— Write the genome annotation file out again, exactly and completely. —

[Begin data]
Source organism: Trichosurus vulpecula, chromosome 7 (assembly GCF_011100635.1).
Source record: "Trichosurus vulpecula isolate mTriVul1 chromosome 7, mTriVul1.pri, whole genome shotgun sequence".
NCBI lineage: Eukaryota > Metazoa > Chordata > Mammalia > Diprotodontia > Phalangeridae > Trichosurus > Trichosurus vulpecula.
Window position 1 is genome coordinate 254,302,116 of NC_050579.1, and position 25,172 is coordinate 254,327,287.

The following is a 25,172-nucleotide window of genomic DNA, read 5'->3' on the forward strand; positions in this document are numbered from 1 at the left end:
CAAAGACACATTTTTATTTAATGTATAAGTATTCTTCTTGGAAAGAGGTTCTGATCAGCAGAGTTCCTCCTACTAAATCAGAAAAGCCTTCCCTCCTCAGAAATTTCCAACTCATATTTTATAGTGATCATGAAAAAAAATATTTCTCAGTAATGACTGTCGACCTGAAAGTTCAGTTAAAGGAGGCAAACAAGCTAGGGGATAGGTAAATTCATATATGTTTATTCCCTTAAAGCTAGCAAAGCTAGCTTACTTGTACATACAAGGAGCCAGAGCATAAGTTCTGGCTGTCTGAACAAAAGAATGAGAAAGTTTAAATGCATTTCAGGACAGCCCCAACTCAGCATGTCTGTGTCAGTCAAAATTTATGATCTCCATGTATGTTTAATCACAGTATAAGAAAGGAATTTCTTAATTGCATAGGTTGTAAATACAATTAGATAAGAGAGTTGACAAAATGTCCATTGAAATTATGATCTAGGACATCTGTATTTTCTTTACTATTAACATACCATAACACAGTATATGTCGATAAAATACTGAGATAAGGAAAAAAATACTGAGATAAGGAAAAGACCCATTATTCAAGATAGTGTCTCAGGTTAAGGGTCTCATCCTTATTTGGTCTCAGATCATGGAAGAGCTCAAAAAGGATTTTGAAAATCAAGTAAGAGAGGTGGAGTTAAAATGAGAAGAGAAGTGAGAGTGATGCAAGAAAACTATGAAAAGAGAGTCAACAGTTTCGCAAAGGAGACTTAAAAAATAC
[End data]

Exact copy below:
Source organism: Trichosurus vulpecula, chromosome 7 (assembly GCF_011100635.1).
Source record: "Trichosurus vulpecula isolate mTriVul1 chromosome 7, mTriVul1.pri, whole genome shotgun sequence".
NCBI lineage: Eukaryota > Metazoa > Chordata > Mammalia > Diprotodontia > Phalangeridae > Trichosurus > Trichosurus vulpecula.
Window position 1 is genome coordinate 254,302,116 of NC_050579.1, and position 25,172 is coordinate 254,327,287.

The following is a 25,172-nucleotide window of genomic DNA, read 5'->3' on the forward strand; positions in this document are numbered from 1 at the left end:
CAAAGACACATTTTTATTTAATGTATAAGTATTCTTCTTGGAAAGAGGTTCTGATCAGCAGAGTTCCTCCTACTAAATCAGAAAAGCCTTCCCTCCTCAGAAATTTCCAACTCATATTTTATAGTGATCATGAAAAAAAATATTTCTCAGTAATGACTGTCGACCTGAAAGTTCAGTTAAAGGAGGCAAACAAGCTAGGGGATAGGTAAATTCATATATGTTTATTCCCTTAAAGCTAGCAAAGCTAGCTTACTTGTACATACAAGGAGCCAGAGCATAAGTTCTGGCTGTCTGAACAAAAGAATGAGAAAGTTTAAATGCATTTCAGGACAGCCCCAACTCAGCATGTCTGTGTCAGTCAAAATTTATGATCTCCATGTATGTTTAATCACAGTATAAGAAAGGAATTTCTTAATTGCATAGGTTGTAAATACAATTAGATAAGAGAGTTGACAAAATGTCCATTGAAATTATGATCTAGGACATCTGTATTTTCTTTACTATTAACATACCATAACACAGTATATGTCGATAAAATACTGAGATAAGGAAAAAAATACTGAGATAAGGAAAAGACCCATTATTCAAGATAGTGTCTCAGGTTAAGGGTCTCATCCTTATTTGGTCTCAGATCATGGAAGAGCTCAAAAAGGATTTTGAAAATCAAGTAAGAGAGGTGGAGTTAAAATGAGAAGAGAAGTGAGAGTGATGCAAGAAAACTATGAAAAGAGAGTCAACAGTTTCGCAAAGGAGACTTAAAAAATAC